In classical physics, matter is any substance that has mass and takes up space by having volume.[1][2] In the microcosm, atomic matter consists of subatomic particles, such as the atomic nucleus composed of protons and neutrons, and orbiting electrons.[3][4]

States of matterEdit

Matter exists in states (or phases): the classical solid, liquid, and gas; as well as the more exotic plasma, Bose–Einstein condensates, fermionic condensates, and quark–gluon plasma.[5]

General relativityEdit

Theorems in general relativity and cosmology, equate matter as anything that contributes to the energy–momentum of a system, specifically, anything that is not purely gravity.[6][7] In this view, light and other massless particles and fields are all part of "matter".

Fundamental particlesEdit

Massless particles, such as photons, are not considered matter, because they have neither rest mass nor volume. However, not all particles with rest mass have a classical volume, since fundamental particles such as quarks and leptons (sometimes equated with matter) are considered "point particles" having no effective size or volume. Nevertheless, quarks and leptons together make up "ordinary matter", and their interactions contribute to the effective volume of the composite particles that make up ordinary matter.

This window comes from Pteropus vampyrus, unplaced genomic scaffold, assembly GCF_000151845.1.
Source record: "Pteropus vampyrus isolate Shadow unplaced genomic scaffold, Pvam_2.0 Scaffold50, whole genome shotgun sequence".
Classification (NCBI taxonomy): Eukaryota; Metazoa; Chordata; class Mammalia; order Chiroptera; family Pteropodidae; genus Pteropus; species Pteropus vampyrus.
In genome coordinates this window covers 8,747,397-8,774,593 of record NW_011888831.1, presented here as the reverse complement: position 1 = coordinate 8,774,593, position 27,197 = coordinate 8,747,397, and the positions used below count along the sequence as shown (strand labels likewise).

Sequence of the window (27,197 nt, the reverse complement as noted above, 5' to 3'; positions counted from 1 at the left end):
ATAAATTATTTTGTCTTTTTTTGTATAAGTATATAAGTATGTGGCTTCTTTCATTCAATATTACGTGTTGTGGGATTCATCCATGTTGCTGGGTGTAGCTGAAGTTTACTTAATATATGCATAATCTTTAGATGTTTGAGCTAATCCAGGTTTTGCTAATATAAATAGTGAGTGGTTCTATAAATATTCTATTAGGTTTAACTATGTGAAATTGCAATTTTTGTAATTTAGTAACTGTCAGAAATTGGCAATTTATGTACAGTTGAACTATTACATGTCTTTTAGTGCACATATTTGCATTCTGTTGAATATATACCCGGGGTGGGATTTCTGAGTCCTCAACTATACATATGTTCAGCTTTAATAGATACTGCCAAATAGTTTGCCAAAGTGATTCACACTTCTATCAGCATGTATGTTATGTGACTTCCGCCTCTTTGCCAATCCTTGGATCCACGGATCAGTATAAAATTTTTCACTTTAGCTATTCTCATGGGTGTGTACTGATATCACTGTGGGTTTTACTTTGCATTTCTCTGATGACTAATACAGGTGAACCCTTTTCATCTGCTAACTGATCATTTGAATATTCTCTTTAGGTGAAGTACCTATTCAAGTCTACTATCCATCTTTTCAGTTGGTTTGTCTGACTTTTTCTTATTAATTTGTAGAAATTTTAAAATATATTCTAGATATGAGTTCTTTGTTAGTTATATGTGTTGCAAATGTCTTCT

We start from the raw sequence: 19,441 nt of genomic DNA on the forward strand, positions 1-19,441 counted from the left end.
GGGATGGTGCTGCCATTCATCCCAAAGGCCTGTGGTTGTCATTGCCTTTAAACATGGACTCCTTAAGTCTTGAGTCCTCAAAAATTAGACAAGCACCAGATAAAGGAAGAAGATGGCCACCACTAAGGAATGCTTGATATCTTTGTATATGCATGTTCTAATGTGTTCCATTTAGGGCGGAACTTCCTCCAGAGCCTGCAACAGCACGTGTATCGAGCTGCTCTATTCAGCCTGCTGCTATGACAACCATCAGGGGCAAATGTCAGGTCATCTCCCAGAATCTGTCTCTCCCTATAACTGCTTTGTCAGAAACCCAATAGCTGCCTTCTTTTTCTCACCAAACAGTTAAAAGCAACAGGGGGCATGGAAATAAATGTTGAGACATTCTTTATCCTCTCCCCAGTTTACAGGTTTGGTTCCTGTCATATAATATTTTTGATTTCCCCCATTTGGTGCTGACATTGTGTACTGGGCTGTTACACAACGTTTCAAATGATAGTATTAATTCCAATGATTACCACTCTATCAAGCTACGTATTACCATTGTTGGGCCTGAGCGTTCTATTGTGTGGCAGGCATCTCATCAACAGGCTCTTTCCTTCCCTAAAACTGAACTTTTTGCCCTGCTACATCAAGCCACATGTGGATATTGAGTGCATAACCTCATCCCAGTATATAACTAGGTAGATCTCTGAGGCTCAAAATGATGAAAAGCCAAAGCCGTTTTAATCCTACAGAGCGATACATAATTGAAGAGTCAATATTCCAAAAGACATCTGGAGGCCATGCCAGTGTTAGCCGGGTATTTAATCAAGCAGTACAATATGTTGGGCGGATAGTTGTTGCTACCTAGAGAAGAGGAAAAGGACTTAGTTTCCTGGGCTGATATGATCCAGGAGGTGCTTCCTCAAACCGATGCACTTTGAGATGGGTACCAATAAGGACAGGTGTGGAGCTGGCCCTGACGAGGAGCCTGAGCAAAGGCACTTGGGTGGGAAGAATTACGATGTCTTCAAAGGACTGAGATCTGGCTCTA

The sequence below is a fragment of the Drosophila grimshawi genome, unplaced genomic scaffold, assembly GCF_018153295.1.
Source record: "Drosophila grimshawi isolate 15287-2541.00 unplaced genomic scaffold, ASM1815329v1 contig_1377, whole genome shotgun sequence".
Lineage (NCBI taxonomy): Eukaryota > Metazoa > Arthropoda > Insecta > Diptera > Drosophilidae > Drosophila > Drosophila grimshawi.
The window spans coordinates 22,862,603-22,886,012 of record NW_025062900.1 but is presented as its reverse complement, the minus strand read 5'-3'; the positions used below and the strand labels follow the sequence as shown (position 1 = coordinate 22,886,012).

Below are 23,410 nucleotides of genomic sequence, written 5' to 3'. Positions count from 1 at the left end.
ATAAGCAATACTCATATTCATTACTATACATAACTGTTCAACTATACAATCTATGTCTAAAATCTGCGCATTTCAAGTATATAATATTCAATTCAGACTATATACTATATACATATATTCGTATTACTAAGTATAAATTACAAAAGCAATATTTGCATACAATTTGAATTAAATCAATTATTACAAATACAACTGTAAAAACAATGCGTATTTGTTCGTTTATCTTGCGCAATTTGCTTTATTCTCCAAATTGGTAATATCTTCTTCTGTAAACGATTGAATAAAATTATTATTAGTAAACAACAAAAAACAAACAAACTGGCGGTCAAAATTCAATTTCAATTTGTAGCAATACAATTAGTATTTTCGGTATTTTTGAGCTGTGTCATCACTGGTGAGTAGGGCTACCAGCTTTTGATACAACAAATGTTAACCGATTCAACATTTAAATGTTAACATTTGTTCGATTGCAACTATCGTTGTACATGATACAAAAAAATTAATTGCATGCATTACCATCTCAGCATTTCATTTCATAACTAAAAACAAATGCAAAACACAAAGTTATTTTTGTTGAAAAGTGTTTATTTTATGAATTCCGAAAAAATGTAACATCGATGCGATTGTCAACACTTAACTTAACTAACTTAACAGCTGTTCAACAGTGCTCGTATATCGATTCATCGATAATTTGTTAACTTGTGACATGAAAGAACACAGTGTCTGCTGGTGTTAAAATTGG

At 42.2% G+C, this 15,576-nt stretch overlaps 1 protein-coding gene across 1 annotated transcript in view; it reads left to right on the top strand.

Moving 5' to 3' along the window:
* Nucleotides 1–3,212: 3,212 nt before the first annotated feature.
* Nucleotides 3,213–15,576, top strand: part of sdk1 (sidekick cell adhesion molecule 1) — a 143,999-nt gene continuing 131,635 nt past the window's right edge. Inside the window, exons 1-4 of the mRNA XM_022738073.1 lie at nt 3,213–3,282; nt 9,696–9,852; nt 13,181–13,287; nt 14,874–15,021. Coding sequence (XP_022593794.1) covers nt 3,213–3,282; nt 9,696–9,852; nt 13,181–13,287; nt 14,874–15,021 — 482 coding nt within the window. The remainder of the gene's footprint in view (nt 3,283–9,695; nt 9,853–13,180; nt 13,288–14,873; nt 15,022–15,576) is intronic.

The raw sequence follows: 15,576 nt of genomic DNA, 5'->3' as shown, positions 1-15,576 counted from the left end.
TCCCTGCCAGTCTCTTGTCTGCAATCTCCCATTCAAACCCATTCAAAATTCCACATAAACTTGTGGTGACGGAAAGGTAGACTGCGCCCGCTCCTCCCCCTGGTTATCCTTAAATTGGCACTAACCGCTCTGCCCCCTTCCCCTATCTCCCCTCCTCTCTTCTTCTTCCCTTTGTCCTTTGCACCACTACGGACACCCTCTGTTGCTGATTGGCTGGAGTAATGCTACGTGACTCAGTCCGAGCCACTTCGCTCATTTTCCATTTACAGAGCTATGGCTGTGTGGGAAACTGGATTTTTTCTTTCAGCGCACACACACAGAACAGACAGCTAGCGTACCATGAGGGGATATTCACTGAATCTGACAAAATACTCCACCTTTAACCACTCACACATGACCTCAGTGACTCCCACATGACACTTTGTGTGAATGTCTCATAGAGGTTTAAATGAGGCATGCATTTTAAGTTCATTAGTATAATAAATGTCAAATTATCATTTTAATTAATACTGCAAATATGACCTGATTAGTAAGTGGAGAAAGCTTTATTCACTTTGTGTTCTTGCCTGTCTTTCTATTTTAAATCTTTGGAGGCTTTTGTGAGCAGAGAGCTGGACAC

1. R. Penrose (1991). "The mass of the classical vacuum". in S. Saunders, H.R. Brown. The Philosophy of Vacuum. Oxford University Press. p. 21. ISBN 0-19-824449-5. 
  2. "Matter (physics)". McGraw-Hill's Access Science: Encyclopedia of Science and Technology Online. Archived from the original on 17 June 2011. Retrieved 2009-05-24. 
  3. P. Davies (1992). The New Physics: A Synthesis. Cambridge University Press. p. 1. ISBN 0-521-43831-4. 
  4. G. 't Hooft (1997). In search of the ultimate building blocks. Cambridge University Press. p. 6. ISBN 0-521-57883-3. 
  5. Brookhaven National Laboratory (18 April 2005). "RHIC Scientists Serve Up "Perfect" Liquid". Press release. Retrieved 2009-09-15. 
  6. S.M. Caroll (2004). Spacetime and Geometry. Addison Wesley. pp. 163–164. ISBN 0-8053-8732-3. 
  7. P. Davies (1992). The New Physics: A Synthesis. Cambridge University Press. p. 499. ISBN 0-521-43831-4. "Matter fields: the fields whose quanta describe the elementary particles that make up the material content of the Universe (as opposed to the gravitons and their supersymmetric partners)." 
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